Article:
Thank You for the Music (and Chants)

Photo by Don Hankins

I don’t have an opinion regarding music playing in the background during yoga class. It doesn’t matter to me whether it’s there or not. (I do get uncomfortable when a pop song is played, though, because it can be distracting, especially if it’s a song I like.) But today I attended a Kundalini yoga workshop conducted by Karen Henson Jones at Bliss Yoga’s Greenhills branch where music and chanting were essential. The two-hour class was kind of familiar because my very first yoga teacher taught Kundalini yoga combined with flow. Diaphramic breathing, pranayama (spinal breathing), meditation and creative visualization were given equal attention and done after a 45-minute workout.

And then there was music — from the CD and us. The rhythms set the pace of our breathing as we chanted (or sang) along. This brought deep focus and pure enjoyment that I never thought I’d experience today! I have to admit I found some of the exercises strange at first but as I went along, I felt myself starting to relax and becoming lighter inside. It’s true: There are many benefits to playfulness and keeping an open mind when trying out something new. You just never know what you’ll discover!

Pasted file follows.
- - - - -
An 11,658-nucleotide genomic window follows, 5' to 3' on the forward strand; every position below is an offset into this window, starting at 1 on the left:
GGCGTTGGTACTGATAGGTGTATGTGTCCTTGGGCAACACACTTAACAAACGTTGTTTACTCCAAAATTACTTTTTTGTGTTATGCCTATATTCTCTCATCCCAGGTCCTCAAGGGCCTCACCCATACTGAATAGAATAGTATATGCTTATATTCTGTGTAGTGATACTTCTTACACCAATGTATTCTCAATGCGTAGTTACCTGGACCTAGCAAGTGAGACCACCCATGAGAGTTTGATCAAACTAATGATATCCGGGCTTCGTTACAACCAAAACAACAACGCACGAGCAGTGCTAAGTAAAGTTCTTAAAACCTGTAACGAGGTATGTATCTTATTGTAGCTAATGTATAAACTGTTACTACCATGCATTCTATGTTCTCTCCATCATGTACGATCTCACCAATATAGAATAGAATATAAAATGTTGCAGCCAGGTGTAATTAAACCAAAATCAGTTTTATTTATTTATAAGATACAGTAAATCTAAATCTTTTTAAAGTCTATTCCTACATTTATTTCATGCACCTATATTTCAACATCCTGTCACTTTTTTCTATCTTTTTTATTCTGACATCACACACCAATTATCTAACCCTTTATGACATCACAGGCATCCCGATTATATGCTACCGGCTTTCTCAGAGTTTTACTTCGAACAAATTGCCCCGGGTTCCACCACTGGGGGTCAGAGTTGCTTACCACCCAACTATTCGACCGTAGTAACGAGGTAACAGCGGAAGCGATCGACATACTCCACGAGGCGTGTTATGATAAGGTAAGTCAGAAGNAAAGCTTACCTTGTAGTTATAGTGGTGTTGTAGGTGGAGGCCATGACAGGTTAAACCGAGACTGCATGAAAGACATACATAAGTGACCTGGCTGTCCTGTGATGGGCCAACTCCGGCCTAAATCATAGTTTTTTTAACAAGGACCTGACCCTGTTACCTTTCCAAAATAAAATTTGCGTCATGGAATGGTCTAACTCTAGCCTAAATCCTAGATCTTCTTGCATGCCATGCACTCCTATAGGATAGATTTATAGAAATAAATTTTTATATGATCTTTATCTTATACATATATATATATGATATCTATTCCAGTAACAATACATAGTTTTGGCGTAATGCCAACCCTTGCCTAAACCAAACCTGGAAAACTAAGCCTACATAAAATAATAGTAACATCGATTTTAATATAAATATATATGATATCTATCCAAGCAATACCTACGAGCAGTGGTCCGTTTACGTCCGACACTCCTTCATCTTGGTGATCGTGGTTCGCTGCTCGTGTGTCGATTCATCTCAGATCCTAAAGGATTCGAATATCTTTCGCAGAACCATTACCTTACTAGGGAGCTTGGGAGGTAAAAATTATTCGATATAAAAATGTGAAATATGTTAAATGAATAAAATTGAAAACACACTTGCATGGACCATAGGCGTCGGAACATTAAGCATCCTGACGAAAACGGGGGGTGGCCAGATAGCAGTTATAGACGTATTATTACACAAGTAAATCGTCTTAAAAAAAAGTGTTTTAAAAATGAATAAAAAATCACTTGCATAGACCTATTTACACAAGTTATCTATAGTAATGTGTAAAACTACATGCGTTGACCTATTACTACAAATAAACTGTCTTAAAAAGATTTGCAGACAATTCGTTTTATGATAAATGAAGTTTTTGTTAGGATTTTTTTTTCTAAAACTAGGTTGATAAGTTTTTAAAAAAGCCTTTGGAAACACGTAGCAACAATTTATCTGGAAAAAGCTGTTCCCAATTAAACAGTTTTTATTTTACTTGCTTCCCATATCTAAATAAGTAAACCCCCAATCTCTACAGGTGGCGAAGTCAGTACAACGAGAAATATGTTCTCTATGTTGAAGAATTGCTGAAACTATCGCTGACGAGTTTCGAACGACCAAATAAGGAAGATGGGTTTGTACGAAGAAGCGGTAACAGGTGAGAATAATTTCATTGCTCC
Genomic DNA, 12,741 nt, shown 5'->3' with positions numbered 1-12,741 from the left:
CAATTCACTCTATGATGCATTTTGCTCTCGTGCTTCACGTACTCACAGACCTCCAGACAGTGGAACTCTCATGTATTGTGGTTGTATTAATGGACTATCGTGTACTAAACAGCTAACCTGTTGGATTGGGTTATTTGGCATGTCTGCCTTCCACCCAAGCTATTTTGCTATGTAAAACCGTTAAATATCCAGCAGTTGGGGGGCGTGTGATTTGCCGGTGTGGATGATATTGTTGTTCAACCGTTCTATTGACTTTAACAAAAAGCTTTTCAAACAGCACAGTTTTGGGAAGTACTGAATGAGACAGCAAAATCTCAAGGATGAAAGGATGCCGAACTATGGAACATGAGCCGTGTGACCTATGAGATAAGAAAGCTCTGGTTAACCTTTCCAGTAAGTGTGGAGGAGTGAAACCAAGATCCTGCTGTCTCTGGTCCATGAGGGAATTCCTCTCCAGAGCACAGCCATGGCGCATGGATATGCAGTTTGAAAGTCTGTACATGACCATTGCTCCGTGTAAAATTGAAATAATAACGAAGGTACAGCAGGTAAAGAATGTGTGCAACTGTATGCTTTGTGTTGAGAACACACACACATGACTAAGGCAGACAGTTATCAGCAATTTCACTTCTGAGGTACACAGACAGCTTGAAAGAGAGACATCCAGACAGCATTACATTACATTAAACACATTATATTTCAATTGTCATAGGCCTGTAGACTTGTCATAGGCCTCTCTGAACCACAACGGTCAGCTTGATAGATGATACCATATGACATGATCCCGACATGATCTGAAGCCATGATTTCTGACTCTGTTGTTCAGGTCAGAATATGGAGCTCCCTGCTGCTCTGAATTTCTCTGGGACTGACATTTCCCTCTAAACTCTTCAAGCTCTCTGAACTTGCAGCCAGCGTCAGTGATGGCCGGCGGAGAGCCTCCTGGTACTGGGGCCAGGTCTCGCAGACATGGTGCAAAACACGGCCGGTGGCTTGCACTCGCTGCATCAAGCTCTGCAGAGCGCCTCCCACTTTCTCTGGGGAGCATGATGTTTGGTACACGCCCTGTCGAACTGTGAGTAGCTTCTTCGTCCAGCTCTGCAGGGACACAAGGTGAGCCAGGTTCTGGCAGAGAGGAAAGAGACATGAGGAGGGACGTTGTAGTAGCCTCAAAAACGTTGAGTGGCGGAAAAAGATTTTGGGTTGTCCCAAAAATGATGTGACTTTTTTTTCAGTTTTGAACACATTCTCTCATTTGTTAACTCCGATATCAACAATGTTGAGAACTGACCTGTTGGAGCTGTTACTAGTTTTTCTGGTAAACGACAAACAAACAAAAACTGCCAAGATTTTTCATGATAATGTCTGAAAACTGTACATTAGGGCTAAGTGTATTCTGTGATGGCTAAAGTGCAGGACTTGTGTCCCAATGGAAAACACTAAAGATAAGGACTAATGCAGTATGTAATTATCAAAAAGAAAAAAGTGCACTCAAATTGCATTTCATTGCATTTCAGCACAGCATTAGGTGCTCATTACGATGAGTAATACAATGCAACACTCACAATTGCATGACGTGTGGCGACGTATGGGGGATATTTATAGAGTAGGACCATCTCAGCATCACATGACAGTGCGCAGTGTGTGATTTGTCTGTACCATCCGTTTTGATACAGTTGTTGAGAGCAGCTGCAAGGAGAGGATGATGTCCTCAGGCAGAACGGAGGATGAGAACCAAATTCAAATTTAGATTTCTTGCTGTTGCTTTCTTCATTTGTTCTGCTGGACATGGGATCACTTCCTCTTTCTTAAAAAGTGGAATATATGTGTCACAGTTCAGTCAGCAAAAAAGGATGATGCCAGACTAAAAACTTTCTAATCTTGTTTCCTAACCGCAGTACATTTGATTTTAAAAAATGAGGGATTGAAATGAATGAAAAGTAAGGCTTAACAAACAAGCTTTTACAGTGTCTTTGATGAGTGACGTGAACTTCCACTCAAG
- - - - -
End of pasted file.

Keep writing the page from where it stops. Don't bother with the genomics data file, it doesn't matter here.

I guess I understand why some yogis and yoginis are reluctant to include traditional music and chants into their practice. Chanting mantras in Sanskrit could be mistaken for a religious or even cultish (!) ritual, which, in my opinion, it is absolutely not. For me, chanting simply makes us more focused and, therefore, more aware and conscious during meditation. The vibrating sound of a long “om” allows us to stay in a meditative state and at the same time grounds us in reality because of what happens to us physically (i.e. our mouths form an “o,” our throats release air, our vocal chords vibrate, etc.). Again, we just need to be more open to new experiences and see where they lead us.

If you can plop your Pitbull CD into the player and rap along to it, I don’t see why you can’t play a Kundalini music disc and chant away.


  1. The ‘sat nam’ chant always keeps my lumbar-sacral region pulsating and engaged. When I don’t do it, I wilt–literally–in my seat.

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